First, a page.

E. Three Horses
time limit per test
2 seconds
memory limit per test
256 megabytes
standard input
standard output

There are three horses living in a horse land: one gray, one white and one gray-and-white. The horses are really amusing animals, which is why they adore special cards. Each of those cards must contain two integers, the first one on top, the second one in the bottom of the card. Let's denote a card with a on the top and b in the bottom as (a, b).

Each of the three horses can paint the special cards. If you show an (a, b) card to the gray horse, then the horse can paint a new (a + 1, b + 1) card. If you show an (a, b) card, such that a and b are even integers, to the white horse, then the horse can paint a new card. If you show two cards (a, b) and (b, c) to the gray-and-white horse, then he can paint a new (a, c) card.

Polycarpus really wants to get n special cards (1, a1), (1, a2), ..., (1, an). For that he is going to the horse land. He can take exactly one (x, y) card to the horse land, such that 1 ≤ x < y ≤ m. How many ways are there to choose the card so that he can perform some actions in the horse land and get the required cards?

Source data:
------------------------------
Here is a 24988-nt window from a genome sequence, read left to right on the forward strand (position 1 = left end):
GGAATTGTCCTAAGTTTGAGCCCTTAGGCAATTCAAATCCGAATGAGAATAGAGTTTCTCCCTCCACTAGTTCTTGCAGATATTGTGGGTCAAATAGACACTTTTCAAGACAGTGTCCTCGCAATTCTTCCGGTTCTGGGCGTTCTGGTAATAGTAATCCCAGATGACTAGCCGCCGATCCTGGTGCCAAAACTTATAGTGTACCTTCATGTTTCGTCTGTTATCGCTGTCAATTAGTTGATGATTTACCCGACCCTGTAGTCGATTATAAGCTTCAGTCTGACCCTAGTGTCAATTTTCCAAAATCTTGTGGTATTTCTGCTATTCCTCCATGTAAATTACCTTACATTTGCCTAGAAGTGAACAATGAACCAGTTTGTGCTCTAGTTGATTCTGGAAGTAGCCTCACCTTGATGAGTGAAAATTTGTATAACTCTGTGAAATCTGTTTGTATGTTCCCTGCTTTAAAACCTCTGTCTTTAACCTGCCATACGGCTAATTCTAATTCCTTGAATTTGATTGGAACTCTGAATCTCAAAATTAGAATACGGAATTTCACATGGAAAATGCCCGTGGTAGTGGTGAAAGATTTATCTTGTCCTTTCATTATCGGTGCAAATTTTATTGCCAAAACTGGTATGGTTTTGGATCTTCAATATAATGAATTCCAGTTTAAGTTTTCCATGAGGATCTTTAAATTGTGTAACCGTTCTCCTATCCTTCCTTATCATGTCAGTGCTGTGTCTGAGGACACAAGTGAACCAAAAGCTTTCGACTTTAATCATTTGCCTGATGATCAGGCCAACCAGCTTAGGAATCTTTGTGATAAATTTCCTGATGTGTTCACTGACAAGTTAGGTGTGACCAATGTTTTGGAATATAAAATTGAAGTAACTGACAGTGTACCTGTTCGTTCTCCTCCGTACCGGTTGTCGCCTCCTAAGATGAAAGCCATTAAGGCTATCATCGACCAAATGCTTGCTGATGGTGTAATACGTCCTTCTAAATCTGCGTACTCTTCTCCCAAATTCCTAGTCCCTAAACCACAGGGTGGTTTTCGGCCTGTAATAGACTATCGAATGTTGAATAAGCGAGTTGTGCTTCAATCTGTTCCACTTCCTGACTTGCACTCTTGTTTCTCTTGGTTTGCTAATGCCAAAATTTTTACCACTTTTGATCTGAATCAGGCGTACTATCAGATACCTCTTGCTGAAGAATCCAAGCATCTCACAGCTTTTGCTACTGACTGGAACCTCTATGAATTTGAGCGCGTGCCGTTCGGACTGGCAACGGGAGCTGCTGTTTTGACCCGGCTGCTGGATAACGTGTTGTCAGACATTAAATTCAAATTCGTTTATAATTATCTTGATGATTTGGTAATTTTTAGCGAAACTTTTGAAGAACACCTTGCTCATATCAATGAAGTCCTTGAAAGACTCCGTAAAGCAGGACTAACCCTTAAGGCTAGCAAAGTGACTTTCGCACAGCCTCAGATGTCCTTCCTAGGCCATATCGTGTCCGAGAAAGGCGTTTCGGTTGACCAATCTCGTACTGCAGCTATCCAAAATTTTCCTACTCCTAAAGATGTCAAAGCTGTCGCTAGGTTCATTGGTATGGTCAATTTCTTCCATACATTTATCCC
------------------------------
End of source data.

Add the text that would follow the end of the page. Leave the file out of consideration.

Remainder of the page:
Polycarpus can get cards from the horses only as a result of the actions that are described above. Polycarpus is allowed to get additional cards besides the cards that he requires.


The first line contains two integers n, m (1 ≤ n ≤ 105, 2 ≤ m ≤ 109). The second line contains the sequence of integers a1, a2, ..., an (2 ≤ ai ≤ 109). Note, that the numbers in the sequence can coincide.

The numbers in the lines are separated by single spaces.


Print a single integer — the answer to the problem.

Please, do not use the %lld specifier to read or write 64-bit integers in C++. It is preferred to use the cin, cout streams or the %I64d specifier.

1 6
1 6
2 10
13 7